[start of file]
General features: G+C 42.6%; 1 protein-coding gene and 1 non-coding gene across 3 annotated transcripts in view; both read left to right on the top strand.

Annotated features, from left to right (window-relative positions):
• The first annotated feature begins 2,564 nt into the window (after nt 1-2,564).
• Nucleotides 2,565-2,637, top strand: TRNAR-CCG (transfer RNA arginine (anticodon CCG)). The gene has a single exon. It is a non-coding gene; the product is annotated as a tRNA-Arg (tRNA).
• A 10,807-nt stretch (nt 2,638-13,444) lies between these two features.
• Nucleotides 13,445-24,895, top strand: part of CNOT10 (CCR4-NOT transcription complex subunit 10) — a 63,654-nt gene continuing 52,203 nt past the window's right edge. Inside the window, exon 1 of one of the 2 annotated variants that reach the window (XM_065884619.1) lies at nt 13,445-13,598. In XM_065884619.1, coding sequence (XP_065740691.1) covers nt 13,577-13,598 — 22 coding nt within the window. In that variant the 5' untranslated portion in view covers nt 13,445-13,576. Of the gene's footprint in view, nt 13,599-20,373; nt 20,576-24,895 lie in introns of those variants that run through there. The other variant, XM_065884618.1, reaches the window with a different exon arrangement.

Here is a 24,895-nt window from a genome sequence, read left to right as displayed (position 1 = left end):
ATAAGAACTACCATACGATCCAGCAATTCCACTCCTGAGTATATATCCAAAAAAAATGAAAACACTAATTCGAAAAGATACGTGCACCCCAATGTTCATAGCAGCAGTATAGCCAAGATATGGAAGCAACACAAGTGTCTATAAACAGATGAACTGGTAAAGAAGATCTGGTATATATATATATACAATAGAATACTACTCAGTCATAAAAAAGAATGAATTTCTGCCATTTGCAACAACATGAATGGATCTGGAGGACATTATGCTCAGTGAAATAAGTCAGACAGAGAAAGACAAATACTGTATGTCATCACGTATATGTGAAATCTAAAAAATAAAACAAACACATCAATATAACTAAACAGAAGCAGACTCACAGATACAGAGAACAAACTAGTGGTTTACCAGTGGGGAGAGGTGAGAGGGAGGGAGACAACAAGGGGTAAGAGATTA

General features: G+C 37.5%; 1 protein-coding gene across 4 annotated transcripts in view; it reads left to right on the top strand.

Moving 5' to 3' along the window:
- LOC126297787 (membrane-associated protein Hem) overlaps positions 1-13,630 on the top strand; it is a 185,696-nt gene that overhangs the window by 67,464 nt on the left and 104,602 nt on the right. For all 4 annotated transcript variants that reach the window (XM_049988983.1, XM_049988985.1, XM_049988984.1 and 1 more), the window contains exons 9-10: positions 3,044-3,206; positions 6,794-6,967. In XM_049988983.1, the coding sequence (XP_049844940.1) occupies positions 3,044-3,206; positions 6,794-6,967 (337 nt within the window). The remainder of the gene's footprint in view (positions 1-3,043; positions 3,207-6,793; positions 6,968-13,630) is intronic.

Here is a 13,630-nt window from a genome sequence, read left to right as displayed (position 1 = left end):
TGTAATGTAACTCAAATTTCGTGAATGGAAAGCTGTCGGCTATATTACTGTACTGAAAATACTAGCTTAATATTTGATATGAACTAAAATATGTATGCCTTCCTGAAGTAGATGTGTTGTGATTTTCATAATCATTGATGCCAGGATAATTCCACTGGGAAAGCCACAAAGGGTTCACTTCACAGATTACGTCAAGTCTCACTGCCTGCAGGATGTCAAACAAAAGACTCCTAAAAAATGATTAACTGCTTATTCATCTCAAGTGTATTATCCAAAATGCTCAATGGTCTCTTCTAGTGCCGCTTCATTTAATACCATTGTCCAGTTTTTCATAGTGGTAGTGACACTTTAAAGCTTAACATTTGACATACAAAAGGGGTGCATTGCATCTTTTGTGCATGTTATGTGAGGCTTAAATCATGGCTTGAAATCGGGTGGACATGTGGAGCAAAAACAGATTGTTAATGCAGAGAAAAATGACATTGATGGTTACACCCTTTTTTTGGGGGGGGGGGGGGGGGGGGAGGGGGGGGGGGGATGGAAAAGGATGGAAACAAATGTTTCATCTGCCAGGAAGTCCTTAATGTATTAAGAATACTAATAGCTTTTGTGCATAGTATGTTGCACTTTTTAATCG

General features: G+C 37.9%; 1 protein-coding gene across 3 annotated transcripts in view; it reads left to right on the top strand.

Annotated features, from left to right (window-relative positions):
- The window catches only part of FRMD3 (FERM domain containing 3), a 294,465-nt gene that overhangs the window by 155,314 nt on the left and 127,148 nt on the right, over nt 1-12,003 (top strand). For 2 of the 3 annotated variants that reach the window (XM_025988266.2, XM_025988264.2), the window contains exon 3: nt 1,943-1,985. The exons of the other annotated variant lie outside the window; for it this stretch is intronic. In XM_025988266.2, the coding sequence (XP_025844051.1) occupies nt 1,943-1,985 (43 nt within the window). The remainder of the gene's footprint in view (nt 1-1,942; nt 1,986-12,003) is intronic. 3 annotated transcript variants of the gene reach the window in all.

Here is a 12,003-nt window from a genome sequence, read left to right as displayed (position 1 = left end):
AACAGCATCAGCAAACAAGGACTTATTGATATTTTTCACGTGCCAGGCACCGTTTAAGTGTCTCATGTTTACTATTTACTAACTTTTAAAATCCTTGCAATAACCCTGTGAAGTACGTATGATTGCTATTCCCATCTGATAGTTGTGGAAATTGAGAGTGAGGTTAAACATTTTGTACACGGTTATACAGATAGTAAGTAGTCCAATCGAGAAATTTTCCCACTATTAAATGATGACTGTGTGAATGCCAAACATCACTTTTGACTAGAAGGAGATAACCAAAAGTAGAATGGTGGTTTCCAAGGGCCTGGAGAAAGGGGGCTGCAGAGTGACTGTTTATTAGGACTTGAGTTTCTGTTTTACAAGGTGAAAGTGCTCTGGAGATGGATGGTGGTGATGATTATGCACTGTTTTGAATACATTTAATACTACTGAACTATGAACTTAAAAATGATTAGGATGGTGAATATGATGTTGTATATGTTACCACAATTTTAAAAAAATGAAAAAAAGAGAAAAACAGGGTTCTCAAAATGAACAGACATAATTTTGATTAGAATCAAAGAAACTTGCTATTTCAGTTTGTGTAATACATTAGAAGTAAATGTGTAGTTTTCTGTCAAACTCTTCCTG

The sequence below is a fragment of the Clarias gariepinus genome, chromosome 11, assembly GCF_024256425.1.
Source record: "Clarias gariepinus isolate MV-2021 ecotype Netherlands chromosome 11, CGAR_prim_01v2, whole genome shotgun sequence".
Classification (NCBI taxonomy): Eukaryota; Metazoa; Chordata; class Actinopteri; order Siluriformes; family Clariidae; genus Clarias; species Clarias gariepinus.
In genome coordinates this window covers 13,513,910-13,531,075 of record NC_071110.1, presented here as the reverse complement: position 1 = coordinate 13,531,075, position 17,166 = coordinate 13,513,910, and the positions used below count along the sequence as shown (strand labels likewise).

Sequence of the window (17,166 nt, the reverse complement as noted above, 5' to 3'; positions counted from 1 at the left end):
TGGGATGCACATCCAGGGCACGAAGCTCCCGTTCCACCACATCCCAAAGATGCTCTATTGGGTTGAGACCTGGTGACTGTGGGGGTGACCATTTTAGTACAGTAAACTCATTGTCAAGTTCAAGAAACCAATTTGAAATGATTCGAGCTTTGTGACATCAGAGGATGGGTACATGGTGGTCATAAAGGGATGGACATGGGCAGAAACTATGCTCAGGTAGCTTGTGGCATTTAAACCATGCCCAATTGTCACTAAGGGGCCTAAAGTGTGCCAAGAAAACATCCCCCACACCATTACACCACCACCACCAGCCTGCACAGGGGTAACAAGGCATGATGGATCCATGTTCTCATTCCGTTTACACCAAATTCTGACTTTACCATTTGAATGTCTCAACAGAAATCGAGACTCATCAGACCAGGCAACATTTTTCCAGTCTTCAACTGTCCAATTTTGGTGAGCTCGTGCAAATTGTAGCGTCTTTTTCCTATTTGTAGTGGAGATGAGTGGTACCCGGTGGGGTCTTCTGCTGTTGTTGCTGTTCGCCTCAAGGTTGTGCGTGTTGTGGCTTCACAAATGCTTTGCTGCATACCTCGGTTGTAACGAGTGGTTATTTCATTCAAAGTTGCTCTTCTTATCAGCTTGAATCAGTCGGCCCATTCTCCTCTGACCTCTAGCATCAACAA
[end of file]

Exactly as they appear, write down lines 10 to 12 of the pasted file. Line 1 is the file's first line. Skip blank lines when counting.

Moving 5' to 3' along the window:
- LOC126297787 (membrane-associated protein Hem) overlaps positions 1-13,630 on the top strand; it is a 185,696-nt gene that overhangs the window by 67,464 nt on the left and 104,602 nt on the right. For all 4 annotated transcript variants that reach the window (XM_049988983.1, XM_049988985.1, XM_049988984.1 and 1 more), the window contains exons 9-10: positions 3,044-3,206; positions 6,794-6,967. In XM_049988983.1, the coding sequence (XP_049844940.1) occupies positions 3,044-3,206; positions 6,794-6,967 (337 nt within the window). The remainder of the gene's footprint in view (positions 1-3,043; positions 3,207-6,793; positions 6,968-13,630) is intronic.

Here is a 13,630-nt window from a genome sequence, read left to right as displayed (position 1 = left end):